- A checklist for schools facing a closure
This post also includes a range of useful graphics to help you that you’re free to use and share.
Kathleen Morris provides a number of topics and tools to consider if forced to move learning online. This includes how to structure online learning, what are some options for a learning hub, the different tools available to support learning experiences and some things to consider if moving online. The post provides a great summary of what is possible and often links out to other Edublogger posts on various applications. However, I think the post useful parts are the list of obstacles and school closure checklist at the end.
Although technology provides something of a solution to the problem at hand, I think we need to be mindful of rolling out such changes seemingly overnight. As Audrey Watters reminds, we must not forget the accessibility and privacy implications. I am concerned that once the miasma clears we will look at each other and wonder what informal agreements we have signed, especially with so many offering ’90 days free’ for those impacted by the coronavirus.
Let’s recap the eight tips:
- Break down your blog post (create bite-sized content from quotes, tips, images etc.).
- Build interest (give your followers a reason to click and read your blog post).
- Create a custom image to catch your followers’ eyes.
- Try emojis (perhaps as bullet points) and white space to make your tweets stand out.
- Use hashtags in your tweets but don’t overdo it. One or two is plenty.
- Tag others wisely especially if you mentioned them in your blog post.
- Replicate what works and make the most of the provided analytics.
- Be part of your community — give and take is the key to success.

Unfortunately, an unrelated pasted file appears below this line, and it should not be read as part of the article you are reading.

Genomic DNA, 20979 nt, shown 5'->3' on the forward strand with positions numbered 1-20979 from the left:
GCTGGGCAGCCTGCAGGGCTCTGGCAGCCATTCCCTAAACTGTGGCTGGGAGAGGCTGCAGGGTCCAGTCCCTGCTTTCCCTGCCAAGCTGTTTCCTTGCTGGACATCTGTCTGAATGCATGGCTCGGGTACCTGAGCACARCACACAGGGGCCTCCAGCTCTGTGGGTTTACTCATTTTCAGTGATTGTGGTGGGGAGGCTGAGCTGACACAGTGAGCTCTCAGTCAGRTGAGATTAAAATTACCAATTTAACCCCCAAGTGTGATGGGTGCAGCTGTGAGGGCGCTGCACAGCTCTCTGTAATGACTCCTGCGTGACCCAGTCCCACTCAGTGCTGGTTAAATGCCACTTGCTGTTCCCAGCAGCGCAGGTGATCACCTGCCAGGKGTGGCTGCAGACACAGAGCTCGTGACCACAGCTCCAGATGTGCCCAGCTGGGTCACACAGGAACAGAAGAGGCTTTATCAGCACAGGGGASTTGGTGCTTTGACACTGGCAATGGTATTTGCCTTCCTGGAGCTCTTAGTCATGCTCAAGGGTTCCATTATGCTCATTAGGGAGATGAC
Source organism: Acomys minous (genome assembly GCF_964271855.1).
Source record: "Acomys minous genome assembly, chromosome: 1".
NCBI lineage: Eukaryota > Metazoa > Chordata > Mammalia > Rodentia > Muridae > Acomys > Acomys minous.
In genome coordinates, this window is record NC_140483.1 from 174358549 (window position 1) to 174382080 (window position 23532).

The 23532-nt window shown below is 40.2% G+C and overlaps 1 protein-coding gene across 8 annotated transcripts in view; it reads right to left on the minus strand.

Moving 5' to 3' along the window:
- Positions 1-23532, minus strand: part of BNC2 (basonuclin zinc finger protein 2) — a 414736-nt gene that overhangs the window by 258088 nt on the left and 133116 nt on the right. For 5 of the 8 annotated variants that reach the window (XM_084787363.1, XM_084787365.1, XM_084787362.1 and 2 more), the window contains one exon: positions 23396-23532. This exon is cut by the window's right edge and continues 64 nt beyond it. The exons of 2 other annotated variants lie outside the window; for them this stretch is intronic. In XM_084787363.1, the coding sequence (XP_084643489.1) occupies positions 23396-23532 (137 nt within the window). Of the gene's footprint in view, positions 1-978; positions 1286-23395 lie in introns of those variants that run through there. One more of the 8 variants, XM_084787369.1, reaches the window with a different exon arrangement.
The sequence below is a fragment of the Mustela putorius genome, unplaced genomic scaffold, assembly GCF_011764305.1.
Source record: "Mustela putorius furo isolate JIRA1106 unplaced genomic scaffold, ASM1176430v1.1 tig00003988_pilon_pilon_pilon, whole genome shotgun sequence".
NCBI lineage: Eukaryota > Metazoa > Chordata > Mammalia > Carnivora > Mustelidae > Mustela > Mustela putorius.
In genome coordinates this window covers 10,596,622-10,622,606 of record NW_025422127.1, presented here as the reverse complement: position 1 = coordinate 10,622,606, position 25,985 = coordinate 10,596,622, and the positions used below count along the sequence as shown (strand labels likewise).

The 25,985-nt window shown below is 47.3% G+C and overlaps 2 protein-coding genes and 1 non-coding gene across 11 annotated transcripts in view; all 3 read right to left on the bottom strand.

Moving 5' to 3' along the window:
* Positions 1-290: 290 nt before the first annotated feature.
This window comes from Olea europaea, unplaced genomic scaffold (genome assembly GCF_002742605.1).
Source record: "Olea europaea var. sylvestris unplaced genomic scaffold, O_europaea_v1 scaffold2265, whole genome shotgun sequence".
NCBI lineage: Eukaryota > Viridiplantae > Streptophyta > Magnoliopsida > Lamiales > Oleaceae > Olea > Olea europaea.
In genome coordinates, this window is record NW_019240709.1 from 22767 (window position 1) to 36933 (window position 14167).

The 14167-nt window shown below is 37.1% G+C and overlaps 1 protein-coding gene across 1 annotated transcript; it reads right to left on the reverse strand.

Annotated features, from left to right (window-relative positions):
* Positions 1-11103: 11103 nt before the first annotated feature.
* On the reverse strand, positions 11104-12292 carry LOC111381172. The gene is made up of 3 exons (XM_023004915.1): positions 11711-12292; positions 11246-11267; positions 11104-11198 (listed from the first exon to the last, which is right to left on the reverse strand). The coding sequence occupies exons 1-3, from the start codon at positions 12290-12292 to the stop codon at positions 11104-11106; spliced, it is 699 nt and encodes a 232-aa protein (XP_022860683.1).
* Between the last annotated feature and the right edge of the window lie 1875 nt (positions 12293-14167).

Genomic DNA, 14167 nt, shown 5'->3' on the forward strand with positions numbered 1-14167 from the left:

Thoughts with you and your family during these times. Life has a strange way of providing perspective at times.
Google Drawings is a versatile free tool that’s very useful for teachers, students, and bloggers. This post explains what Google Drawings is, how to use it, classroom examples, and how to embed Drawings into blog posts. ,Google Drawings is a versatile free tool that’s very useful for teachers, students, and bloggers. This post explains what Google Drawings is, how to use it, classroom examples, and how to emb…
As always, Kathleen Morris provides a thorough introduction to.
Thank you for sharing Kathleen. Thoughts with you and your family during this time.
Kathleen Morris provides a number of tips associated with email, such as using an email service provider and canned responses. Doug Belshaw provides a different take on email and efficiency, collecting together a number of resources and references on the matter. It is also good to remember that email is a flawed technology.
I love the idea of breaking blogging down into a deliberate and sustainable habit. Not sure it would work for my complex and sometimes chaotic workflows, but I could see it working for some.
Thank you Kathleen for breaking down the differences and similarities between Seesaw and Edublogs (and blogs). Reading your discussion of ‘dumping’ evidence verses crafting a presence, made me think of my own practice of collecting posts (such as this) versus crafting longer responses.
Some of the further thoughts I had about the differences were around:
- Parental Engagement: Once set up, Seesaw is easy to engage with either via desktop or mobile. It often feels as if blogs involve more effort.
- Platform verses Process: I wonder if a focus on Seesaw versus Edublogs overlooks the question of process? I know you touch upon digital presence This was something I tried to grapple with recently in a presentation on using GSuite to support ongoing reporting.